Victoria, Australia, is still experiencing in September 2020 what most of the world would see as a comparatively minor outbreak of COVID-19 in the community – certainly in contrast to Italy. The state initially locked down the most affected suburbs, but expanded lockdown quickly to the rest of the metropolis, and some affected regions. Contiguous states locked their borders against Victoria. Known new infections only reached 684 at their current peak, against a background of total known infections of 19,688 total, yet contagion reduced hospital and nursing-home staff, by quarantine and illness, to the extent that other states had to send in relief. What would have happened if there had been no lockdown? The virus would have spread to all other states and the hospitals would quickly have been overwhelmed. If, bizarrely, staff had continued to work in them without being tested themselves, without isolating if asymptomatic, patients presenting to hospitals with other illnesses would have run high risk of acquiring COVID-19 in addition to their presenting illnesses. Knowing this was a risk, even with quarantine, people avoided hospitals. Victoria is not out of the woods yet, and a small number of infections have escaped beyond the state, but the health system has coped to this point.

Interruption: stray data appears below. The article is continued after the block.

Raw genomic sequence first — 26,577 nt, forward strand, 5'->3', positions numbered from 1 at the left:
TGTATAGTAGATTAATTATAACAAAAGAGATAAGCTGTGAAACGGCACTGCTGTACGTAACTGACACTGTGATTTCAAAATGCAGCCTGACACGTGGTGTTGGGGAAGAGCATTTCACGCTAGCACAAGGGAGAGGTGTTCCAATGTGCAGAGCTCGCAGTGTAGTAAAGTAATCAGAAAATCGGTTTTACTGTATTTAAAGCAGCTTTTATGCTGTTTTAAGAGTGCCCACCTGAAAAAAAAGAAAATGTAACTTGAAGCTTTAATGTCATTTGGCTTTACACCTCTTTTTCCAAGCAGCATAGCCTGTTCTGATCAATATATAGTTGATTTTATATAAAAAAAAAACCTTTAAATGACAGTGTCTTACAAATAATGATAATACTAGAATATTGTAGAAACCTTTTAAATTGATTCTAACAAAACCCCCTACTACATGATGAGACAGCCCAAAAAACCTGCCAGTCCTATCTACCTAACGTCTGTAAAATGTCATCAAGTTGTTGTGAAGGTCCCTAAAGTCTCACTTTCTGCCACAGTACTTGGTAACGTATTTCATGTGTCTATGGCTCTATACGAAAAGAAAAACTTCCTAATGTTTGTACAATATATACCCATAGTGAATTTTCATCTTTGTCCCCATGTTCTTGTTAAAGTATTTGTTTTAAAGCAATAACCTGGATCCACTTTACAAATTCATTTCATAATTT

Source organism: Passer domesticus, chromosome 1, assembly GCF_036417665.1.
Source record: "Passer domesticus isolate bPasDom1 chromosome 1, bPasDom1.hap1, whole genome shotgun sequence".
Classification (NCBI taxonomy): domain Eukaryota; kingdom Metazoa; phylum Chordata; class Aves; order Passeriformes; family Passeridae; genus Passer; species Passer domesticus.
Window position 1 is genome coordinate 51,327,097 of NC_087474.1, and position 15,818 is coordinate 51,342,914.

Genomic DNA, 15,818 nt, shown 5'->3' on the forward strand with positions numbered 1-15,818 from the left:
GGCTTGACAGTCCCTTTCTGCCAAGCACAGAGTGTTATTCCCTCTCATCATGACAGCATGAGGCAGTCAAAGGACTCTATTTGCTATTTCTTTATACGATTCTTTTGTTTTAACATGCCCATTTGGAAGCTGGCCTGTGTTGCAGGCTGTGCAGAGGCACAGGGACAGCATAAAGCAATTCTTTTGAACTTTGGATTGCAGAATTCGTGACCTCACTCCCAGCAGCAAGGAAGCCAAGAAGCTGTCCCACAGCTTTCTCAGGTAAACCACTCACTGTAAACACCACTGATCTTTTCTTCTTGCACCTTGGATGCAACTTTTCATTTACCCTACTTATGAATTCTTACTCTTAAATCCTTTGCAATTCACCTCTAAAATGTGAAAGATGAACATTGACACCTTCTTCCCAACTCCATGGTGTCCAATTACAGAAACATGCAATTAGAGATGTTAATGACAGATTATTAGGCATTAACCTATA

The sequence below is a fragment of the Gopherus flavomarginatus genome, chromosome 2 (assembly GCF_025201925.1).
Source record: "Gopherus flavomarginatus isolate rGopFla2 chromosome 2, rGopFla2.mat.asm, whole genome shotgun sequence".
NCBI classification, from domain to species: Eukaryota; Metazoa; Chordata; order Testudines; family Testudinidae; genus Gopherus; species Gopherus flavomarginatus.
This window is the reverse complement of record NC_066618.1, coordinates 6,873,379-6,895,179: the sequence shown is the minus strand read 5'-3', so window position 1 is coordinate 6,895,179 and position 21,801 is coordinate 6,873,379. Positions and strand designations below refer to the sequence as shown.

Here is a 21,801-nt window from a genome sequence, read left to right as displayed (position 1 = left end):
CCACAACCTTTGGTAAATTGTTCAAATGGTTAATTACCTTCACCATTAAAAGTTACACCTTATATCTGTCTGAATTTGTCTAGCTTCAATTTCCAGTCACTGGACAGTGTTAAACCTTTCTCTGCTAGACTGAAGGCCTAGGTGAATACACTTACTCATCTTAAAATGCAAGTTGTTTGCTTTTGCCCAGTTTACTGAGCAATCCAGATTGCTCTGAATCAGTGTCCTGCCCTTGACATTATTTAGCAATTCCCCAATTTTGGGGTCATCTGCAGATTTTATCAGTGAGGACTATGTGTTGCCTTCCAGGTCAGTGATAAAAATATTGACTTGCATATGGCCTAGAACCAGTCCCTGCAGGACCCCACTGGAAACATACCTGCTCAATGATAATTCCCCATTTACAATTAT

Cummins seems to be championing the idea of herd immunity, without thinking it through. Herd immunity needs definition. Many definitions disagree. The requirement, in herd immunity, for a much higher number of cases to establish, than usually allowed through strict quarantine, would mean potentially far more suffering. The virus would not go away, but would remain in the community to affect upcoming aging or otherwise vulnerable cohorts; thus a lurking endemic nasty. The capacity for COVID-19 to reinfect, and the ability of the virus to change rapidly, calls into question the very possibility of widespread immunity.
Not just deaths